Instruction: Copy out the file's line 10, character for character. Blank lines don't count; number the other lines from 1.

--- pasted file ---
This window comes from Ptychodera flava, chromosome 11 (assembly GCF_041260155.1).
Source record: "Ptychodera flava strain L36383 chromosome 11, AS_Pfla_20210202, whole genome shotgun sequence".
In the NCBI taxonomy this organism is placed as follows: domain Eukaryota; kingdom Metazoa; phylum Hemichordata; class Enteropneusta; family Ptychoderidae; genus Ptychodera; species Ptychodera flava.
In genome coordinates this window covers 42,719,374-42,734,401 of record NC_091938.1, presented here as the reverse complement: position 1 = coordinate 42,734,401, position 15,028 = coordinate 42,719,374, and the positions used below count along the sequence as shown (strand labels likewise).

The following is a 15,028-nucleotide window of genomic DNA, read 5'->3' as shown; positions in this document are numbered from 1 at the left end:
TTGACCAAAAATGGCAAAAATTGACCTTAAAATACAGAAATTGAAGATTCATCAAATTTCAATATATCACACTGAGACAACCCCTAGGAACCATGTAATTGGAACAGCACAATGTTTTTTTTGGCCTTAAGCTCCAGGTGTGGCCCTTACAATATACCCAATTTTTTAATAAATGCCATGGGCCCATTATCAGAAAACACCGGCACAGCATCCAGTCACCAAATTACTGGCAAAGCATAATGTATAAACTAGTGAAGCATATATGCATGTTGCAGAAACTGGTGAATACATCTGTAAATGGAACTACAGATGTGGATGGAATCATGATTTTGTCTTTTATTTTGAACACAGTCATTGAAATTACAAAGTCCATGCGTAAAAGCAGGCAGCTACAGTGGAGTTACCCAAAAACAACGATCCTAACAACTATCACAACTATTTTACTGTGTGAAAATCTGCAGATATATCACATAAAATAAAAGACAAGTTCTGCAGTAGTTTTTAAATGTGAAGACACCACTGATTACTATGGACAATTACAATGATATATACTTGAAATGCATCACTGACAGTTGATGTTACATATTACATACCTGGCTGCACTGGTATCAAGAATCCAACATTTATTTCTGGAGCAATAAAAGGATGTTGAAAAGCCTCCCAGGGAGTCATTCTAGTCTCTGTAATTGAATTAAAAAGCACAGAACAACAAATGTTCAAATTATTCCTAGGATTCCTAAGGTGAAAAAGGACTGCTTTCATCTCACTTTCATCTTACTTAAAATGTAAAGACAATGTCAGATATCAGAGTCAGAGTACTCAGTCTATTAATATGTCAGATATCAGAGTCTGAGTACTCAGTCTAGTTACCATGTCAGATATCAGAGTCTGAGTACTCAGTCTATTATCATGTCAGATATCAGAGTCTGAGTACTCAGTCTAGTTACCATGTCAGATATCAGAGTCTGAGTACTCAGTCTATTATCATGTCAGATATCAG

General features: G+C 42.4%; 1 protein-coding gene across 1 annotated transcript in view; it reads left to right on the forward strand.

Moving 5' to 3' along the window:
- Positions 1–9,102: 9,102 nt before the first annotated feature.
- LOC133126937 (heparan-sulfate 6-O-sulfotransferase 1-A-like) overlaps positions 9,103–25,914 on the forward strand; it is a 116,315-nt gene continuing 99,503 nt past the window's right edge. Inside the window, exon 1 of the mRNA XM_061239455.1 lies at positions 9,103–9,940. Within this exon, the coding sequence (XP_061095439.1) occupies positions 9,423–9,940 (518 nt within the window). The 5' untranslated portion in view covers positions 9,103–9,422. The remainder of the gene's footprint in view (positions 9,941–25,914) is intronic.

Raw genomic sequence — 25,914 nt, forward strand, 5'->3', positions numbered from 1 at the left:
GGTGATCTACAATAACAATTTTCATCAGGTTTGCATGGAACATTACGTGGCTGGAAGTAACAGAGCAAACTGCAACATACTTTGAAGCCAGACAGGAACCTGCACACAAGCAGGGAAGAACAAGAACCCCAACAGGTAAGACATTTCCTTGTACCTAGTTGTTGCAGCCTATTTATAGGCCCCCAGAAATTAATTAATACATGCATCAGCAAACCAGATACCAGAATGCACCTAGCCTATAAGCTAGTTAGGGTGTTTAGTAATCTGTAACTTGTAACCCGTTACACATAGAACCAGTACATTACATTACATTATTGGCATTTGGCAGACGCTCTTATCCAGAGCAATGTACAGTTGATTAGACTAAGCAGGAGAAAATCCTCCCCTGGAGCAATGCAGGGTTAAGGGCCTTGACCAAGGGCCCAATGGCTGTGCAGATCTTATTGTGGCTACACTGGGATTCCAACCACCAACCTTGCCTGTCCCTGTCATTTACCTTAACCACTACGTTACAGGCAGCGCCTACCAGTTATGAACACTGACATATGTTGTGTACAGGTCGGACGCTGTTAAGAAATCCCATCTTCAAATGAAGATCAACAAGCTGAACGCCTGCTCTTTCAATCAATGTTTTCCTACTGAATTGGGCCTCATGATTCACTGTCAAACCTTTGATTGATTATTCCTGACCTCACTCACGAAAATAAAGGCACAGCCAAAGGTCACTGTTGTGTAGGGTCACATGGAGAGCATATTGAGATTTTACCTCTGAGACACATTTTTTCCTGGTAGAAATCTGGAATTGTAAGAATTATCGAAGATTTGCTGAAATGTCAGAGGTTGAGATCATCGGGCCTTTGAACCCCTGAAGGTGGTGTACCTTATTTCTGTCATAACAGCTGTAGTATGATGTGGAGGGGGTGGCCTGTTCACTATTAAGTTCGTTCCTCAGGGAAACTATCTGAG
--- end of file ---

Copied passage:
- LOC133126937 (heparan-sulfate 6-O-sulfotransferase 1-A-like) overlaps positions 9,103–25,914 on the forward strand; it is a 116,315-nt gene continuing 99,503 nt past the window's right edge. Inside the window, exon 1 of the mRNA XM_061239455.1 lies at positions 9,103–9,940. Within this exon, the coding sequence (XP_061095439.1) occupies positions 9,423–9,940 (518 nt within the window). The 5' untranslated portion in view covers positions 9,103–9,422. The remainder of the gene's footprint in view (positions 9,941–25,914) is intronic.